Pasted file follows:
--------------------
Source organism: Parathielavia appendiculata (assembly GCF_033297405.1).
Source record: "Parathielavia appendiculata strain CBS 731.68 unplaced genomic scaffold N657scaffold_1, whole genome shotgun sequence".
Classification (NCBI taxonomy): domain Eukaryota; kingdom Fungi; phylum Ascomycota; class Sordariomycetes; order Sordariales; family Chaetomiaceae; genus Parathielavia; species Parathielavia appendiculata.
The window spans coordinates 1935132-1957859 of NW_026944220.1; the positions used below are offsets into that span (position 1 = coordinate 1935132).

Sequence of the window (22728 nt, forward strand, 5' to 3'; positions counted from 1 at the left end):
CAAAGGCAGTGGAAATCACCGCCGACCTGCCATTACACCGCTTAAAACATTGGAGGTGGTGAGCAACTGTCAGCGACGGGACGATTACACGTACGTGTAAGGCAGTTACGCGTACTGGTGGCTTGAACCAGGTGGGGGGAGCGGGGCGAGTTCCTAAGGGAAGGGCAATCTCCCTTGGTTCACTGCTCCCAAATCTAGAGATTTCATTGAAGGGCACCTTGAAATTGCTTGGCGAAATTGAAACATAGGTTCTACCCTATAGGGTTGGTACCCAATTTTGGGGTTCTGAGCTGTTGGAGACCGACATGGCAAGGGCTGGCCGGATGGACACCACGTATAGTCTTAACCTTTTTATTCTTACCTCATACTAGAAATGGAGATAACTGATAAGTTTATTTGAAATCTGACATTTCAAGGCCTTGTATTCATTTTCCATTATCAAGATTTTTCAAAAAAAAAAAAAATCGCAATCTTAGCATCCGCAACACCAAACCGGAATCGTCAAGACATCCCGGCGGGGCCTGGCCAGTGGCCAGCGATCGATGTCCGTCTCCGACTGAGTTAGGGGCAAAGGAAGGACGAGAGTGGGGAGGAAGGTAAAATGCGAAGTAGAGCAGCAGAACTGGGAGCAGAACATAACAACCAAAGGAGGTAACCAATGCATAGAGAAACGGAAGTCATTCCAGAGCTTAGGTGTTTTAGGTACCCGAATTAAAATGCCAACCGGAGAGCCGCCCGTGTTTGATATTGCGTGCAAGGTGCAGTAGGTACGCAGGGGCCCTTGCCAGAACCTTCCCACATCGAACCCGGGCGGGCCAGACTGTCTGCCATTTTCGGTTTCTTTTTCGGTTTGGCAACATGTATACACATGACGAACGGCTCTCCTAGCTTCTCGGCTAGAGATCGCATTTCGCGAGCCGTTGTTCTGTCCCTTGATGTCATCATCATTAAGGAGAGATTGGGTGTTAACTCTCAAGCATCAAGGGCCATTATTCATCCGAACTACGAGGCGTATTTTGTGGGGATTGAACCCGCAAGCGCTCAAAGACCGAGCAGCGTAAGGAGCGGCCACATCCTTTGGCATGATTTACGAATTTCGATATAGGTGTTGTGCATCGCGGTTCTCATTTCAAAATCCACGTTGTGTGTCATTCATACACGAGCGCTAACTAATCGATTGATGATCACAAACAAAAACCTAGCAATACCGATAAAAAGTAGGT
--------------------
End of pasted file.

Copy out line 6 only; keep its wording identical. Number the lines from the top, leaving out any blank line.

CAAAGGCAGTGGAAATCACCGCCGACCTGCCATTACACCGCTTAAAACATTGGAGGTGGTGAGCAACTGTCAGCGACGGGACGATTACACGTACGTGTAAGGCAGTTACGCGTACTGGTGGCTTGAACCAGGTGGGGGGAGCGGGGCGAGTTCCTAAGGGAAGGGCAATCTCCCTTGGTTCACTGCTCCCAAATCTAGAGATTTCATTGAAGGGCACCTTGAAATTGCTTGGCGAAATTGAAACATAGGTTCTACCCTATAGGGTTGGTACCCAATTTTGGGGTTCTGAGCTGTTGGAGACCGACATGGCAAGGGCTGGCCGGATGGACACCACGTATAGTCTTAACCTTTTTATTCTTACCTCATACTAGAAATGGAGATAACTGATAAGTTTATTTGAAATCTGACATTTCAAGGCCTTGTATTCATTTTCCATTATCAAGATTTTTCAAAAAAAAAAAAAATCGCAATCTTAGCATCCGCAACACCAAACCGGAATCGTCAAGACATCCCGGCGGGGCCTGGCCAGTGGCCAGCGATCGATGTCCGTCTCCGACTGAGTTAGGGGCAAAGGAAGGACGAGAGTGGGGAGGAAGGTAAAATGCGAAGTAGAGCAGCAGAACTGGGAGCAGAACATAACAACCAAAGGAGGTAACCAATGCATAGAGAAACGGAAGTCATTCCAGAGCTTAGGTGTTTTAGGTACCCGAATTAAAATGCCAACCGGAGAGCCGCCCGTGTTTGATATTGCGTGCAAGGTGCAGTAGGTACGCAGGGGCCCTTGCCAGAACCTTCCCACATCGAACCCGGGCGGGCCAGACTGTCTGCCATTTTCGGTTTCTTTTTCGGTTTGGCAACATGTATACACATGACGAACGGCTCTCCTAGCTTCTCGGCTAGAGATCGCATTTCGCGAGCCGTTGTTCTGTCCCTTGATGTCATCATCATTAAGGAGAGATTGGGTGTTAACTCTCAAGCATCAAGGGCCATTATTCATCCGAACTACGAGGCGTATTTTGTGGGGATTGAACCCGCAAGCGCTCAAAGACCGAGCAGCGTAAGGAGCGGCCACATCCTTTGGCATGATTTACGAATTTCGATATAGGTGTTGTGCATCGCGGTTCTCATTTCAAAATCCACGTTGTGTGTCATTCATACACGAGCGCTAACTAATCGATTGATGATCACAAACAAAAACCTAGCAATACCGATAAAAAGTAGGT